Joe Biden is now the 46th president of the United States. I join many, likely most, of those in the community of scholars and reflective practitioners concerned with the sorry state of American housing policy in saying “good riddance” to our former president. And breathing an enormous sigh of relief.
YIMBYs, as well as many advocates for housing justice, have cheered a key provision in Biden’s housing plan that targets “exclusionary zoning” (EZ) for elimination. EZ, according to his plan, must go because it “perpetuate[s] discrimination” that “for decades [was used] strategically … to keep people of color and low-income families out of certain communities.”
In a recent article in Urban Affairs Review (UAR)—under the Strangelovian title “Rethinking Exclusionary Zoning or: How I Stopped Worrying and Learned to Love It”—I counterintuitively contended that, from a housing justice perspective, the attack on EZ is imprudent. In my choice of title I was, as I said at the outset of the article, of course being “deliberately provocative and more than a bit facetious.” Overly restrictive zoning can certainly be a source of harms. Rather than “love” EZ, my central claim was that we should simply come to accept it—and thus stop worrying about it so much compared to other much more virulent and insidious forces that militate against housing justice in drastically more significant ways.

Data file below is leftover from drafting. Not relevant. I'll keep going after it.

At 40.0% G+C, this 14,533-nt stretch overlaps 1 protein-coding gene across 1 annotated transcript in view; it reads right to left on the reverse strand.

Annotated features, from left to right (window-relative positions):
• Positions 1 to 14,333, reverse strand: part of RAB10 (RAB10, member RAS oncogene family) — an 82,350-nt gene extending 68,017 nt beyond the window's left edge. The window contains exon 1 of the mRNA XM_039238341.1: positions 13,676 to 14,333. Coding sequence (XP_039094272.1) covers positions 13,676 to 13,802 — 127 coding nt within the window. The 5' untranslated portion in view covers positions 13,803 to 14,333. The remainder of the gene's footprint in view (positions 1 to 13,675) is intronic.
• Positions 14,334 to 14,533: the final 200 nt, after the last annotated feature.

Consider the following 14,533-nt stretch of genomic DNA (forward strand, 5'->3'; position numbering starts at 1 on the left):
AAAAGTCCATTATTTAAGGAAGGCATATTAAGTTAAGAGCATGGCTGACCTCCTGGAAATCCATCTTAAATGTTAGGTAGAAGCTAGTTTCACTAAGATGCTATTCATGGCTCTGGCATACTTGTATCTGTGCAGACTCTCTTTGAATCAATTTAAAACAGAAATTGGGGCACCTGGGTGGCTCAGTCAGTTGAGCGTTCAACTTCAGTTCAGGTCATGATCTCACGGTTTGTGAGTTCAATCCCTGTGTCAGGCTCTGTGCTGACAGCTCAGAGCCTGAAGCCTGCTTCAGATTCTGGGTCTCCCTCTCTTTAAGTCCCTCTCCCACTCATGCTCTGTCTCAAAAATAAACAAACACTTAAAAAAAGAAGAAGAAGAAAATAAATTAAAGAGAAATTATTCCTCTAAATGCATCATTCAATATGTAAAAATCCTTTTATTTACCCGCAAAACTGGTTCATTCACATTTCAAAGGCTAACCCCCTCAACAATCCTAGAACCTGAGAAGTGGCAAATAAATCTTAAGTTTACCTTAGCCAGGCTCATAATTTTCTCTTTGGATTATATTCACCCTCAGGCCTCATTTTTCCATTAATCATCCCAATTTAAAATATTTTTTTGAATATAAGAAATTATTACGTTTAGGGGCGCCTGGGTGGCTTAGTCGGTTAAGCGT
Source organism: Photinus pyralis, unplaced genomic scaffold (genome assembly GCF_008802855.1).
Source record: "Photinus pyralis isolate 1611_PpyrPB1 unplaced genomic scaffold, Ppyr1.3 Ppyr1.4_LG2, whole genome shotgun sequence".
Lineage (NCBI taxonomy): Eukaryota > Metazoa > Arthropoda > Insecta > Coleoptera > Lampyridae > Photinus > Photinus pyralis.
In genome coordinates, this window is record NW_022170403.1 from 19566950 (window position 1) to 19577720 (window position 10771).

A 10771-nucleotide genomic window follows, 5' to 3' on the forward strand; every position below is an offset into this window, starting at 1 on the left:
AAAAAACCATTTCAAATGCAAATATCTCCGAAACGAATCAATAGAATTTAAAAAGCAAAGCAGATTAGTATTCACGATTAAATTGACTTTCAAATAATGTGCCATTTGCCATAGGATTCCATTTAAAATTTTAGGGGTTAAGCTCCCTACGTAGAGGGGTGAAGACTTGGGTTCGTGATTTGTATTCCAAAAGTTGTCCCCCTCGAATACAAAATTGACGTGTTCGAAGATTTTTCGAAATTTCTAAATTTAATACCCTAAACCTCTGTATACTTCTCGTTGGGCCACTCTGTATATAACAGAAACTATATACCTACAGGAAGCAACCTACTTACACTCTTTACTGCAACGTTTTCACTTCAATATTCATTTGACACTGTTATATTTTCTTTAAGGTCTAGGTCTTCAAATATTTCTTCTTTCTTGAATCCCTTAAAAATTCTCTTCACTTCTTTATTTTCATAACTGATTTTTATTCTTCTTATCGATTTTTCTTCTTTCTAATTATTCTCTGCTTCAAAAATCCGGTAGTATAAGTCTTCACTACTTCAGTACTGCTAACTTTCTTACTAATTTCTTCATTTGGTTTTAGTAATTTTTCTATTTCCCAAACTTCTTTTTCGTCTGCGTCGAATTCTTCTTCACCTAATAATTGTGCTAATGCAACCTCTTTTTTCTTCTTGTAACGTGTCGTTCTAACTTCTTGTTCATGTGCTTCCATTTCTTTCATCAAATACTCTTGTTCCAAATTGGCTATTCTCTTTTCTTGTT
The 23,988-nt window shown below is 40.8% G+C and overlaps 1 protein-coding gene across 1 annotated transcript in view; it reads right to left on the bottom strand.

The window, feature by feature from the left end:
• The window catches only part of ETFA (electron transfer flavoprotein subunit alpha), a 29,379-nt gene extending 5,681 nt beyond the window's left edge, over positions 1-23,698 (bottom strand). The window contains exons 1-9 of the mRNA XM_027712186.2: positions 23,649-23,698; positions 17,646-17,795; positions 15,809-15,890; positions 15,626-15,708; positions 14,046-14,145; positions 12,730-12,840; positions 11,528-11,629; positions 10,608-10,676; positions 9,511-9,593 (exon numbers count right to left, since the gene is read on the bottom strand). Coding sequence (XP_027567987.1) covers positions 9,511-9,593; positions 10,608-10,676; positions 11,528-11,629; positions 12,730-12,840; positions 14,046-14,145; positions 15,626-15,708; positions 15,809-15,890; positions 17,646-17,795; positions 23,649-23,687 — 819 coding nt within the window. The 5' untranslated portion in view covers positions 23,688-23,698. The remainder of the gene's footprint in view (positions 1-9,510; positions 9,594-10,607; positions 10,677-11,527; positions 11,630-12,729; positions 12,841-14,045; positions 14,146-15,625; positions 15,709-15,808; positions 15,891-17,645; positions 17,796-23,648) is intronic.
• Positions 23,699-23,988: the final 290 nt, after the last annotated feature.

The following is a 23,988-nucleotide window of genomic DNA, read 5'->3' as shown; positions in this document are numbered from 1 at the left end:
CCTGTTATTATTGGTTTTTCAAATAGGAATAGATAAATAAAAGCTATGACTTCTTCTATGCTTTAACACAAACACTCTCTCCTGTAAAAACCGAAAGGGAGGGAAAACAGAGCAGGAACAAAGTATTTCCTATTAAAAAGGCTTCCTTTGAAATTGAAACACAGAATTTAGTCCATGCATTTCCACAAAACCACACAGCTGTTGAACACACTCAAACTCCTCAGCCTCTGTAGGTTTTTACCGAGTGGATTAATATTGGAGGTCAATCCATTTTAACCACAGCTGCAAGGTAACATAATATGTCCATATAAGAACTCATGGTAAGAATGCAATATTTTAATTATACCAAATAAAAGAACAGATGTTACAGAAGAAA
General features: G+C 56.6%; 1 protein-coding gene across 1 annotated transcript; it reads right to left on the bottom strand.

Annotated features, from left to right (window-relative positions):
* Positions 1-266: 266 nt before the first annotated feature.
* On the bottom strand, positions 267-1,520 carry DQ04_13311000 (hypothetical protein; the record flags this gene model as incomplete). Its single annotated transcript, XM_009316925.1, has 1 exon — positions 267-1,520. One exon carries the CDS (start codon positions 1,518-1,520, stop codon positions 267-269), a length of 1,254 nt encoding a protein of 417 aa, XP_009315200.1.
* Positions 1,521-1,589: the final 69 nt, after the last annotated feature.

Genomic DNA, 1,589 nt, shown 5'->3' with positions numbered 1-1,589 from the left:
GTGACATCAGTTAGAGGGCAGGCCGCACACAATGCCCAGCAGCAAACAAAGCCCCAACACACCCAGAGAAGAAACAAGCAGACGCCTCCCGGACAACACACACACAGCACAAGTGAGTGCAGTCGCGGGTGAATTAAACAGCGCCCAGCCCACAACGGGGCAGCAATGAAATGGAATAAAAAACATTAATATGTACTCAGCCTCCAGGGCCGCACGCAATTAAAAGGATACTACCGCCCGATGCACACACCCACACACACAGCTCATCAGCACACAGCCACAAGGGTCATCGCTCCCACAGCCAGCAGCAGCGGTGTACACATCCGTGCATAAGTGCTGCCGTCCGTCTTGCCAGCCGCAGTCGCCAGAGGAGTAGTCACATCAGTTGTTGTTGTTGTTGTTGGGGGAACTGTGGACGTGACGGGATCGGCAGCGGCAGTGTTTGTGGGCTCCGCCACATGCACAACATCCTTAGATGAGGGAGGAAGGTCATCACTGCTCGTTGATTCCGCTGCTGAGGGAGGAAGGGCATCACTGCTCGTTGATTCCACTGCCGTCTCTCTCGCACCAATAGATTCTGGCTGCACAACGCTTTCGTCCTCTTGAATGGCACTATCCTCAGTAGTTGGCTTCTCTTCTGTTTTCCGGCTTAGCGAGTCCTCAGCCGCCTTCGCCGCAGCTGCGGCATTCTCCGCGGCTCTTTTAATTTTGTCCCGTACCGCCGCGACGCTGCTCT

UAR editor Jered Carr solicited responses from three smart housing experts with contrasting viewpoints—Katherine Levine Einstein, Edward Goetz, and Rolf Pendall. These, along with a reply from me, will appear in print just as the new Biden administration, with its plan to eliminate EZ in hand, assumes office. To mark the occasion, Shelterforce invited me to revisit my argument here.
I contend that the effort to eliminate EZ—what I dub the Anti-EZ Project—embraces a worldview whose actualization would be far more detrimental to the cause of housing justice (and social justice more broadly) than the actual impacts of EZ. While it is clear that EZ measures often (though not always) both reflect and perpetuate the ubiquitous racism and white supremacy that profoundly corrupt the promise of America, the project to eliminate them inflicts a greater degree of racialized suffering upon those disadvantaged by both class standing and skin color. In short, the Anti-EZ cure is worse—much worse, in fact—than the EZ disease.
Why? My argument boils down to this: